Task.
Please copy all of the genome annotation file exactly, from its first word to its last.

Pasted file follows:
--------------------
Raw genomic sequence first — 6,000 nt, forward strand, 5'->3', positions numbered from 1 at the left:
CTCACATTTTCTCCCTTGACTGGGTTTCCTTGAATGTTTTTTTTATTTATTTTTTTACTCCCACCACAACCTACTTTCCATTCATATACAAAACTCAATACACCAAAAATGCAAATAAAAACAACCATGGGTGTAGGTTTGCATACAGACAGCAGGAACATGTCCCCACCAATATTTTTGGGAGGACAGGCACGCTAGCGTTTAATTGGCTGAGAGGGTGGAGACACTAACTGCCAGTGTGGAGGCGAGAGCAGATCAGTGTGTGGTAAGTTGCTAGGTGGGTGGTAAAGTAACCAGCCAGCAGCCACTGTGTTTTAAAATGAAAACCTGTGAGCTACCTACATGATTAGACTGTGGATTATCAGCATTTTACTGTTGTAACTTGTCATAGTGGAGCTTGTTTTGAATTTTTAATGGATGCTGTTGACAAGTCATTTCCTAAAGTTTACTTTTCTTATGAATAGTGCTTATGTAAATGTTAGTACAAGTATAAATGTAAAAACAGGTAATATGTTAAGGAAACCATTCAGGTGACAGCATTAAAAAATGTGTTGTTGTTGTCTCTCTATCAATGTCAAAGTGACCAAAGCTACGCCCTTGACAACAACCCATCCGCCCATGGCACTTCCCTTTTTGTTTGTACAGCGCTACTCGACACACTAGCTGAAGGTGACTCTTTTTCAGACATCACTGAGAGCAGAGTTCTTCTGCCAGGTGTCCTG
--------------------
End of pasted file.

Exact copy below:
Raw genomic sequence first — 6,000 nt, forward strand, 5'->3', positions numbered from 1 at the left:
CTCACATTTTCTCCCTTGACTGGGTTTCCTTGAATGTTTTTTTTATTTATTTTTTTACTCCCACCACAACCTACTTTCCATTCATATACAAAACTCAATACACCAAAAATGCAAATAAAAACAACCATGGGTGTAGGTTTGCATACAGACAGCAGGAACATGTCCCCACCAATATTTTTGGGAGGACAGGCACGCTAGCGTTTAATTGGCTGAGAGGGTGGAGACACTAACTGCCAGTGTGGAGGCGAGAGCAGATCAGTGTGTGGTAAGTTGCTAGGTGGGTGGTAAAGTAACCAGCCAGCAGCCACTGTGTTTTAAAATGAAAACCTGTGAGCTACCTACATGATTAGACTGTGGATTATCAGCATTTTACTGTTGTAACTTGTCATAGTGGAGCTTGTTTTGAATTTTTAATGGATGCTGTTGACAAGTCATTTCCTAAAGTTTACTTTTCTTATGAATAGTGCTTATGTAAATGTTAGTACAAGTATAAATGTAAAAACAGGTAATATGTTAAGGAAACCATTCAGGTGACAGCATTAAAAAATGTGTTGTTGTTGTCTCTCTATCAATGTCAAAGTGACCAAAGCTACGCCCTTGACAACAACCCATCCGCCCATGGCACTTCCCTTTTTGTTTGTACAGCGCTACTCGACACACTAGCTGAAGGTGACTCTTTTTCAGACATCACTGAGAGCAGAGTTCTTCTGCCAGGTGTCCTG